Ava the advenure dog
I found Ava at an animal shelter in Red House, West Virginia. West Virginia is the kind of place you wouldn’t want to find yourself as an animal. There are stray dogs everywhere. People tie up their animals outside and do the bare minimun of throwing food at them. It’s sickening. A pack of stray dogs may even follow you if you go for a walk.
My grandparents live in Poca, West Virginia, and I was living with them at the time. I would drive to Red House during my days off from work and walk the dogs. I noticed a few of them would just disappear. Every day five or more people would come in to drop of animals they just found running around.
I asked a man bringing in a chocolate lab why he couldn’t just find the dog a home himself, and he said he thought the dog would have a better chance at the shelter. I told him the shelter was full, and they were going to kill one of the dogs tonight to make room, and he just shrugged.
I found a coon-dog named Ducky that loved to hike, but was a lot of dog. A few hours later a shelter worker pointed Ava out. He asked if I had met this dog yet, and I said no. As soon as I picked her up, she melted into my arms and looked right up at me. I was in love.
I asked the handful of people I had met while in West Virginia if anyone could watch a dog for me. I knew my grandparents were more likely to shoot the dog I’d just met than tolerate my impulsive decision.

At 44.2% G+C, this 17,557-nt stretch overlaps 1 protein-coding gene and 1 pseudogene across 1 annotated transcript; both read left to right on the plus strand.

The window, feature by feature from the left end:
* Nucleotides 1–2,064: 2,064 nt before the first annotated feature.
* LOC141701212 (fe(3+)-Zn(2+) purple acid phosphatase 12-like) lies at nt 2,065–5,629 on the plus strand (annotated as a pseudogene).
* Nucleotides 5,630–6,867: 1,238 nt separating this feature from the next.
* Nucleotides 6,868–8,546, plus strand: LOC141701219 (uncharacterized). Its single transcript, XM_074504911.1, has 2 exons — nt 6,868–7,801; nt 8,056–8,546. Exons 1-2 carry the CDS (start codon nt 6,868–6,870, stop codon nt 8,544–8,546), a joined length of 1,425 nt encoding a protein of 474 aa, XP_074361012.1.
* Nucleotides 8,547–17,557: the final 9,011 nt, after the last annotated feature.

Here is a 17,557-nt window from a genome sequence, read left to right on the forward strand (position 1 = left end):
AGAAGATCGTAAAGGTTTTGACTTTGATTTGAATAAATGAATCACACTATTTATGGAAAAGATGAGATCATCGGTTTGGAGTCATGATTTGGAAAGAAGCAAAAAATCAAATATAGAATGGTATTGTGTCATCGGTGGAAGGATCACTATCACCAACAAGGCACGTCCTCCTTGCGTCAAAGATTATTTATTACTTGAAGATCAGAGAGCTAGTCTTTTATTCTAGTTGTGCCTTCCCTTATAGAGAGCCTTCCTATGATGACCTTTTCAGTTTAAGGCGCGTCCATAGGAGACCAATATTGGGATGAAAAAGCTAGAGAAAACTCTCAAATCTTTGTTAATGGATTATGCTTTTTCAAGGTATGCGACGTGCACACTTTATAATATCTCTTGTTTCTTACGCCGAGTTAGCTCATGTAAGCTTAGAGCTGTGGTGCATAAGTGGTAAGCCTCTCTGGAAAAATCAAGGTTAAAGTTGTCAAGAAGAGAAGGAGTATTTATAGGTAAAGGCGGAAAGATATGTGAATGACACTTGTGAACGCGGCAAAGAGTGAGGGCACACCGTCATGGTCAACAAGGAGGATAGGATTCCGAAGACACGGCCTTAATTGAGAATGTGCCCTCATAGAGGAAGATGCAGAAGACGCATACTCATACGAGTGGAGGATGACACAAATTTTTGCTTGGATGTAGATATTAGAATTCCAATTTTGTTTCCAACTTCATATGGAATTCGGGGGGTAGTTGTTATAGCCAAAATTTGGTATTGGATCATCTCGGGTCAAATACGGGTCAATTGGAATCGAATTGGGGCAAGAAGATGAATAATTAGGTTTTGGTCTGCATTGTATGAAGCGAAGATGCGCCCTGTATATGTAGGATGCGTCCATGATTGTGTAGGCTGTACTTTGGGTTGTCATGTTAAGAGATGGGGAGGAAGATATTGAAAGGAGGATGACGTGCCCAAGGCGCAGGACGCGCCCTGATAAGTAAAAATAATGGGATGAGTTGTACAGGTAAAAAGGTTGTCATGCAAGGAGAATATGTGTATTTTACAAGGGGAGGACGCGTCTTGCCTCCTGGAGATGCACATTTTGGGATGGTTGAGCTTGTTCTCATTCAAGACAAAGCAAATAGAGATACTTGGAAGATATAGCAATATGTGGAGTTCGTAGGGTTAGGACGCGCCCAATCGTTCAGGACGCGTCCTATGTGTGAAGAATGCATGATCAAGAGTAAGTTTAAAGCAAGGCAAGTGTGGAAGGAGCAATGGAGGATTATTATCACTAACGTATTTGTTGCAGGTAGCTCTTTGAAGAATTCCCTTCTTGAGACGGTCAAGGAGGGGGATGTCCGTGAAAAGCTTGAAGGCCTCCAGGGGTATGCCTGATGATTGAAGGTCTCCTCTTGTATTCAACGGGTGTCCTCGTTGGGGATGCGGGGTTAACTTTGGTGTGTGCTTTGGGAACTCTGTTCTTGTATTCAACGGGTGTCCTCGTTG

I paid a girl to take care of Ava for a month, and I brought her with me when I moved back home after that month. She was mine, and the adventure began.
It took about a year to train her enough for me to trust her. She tried to run away from every loud sound. She cowered on the ground in fright if I moved too quickly, and my heart broke when I learned that doggy depression is a real thing. She would curl up in a ball all day and sleep, but not in a lazy dog way. It was her way of recovering from her past life.
She helped me just as much as I helped her.
We’re living life together, and I decided that the rest of her years would get priority over everything in my life. I don’t want to go anywhere without her.
Since I’ve had her, we’ve volunteered on farms in Norway, lived out of a tent for three weeks on an island in the Oslo Fjord, watched many sunrises on top of mountains, hitchhiked, slept on couches and floors, and woken up to a herd of wild ponies stampeding around us at the Grayson Highlands.
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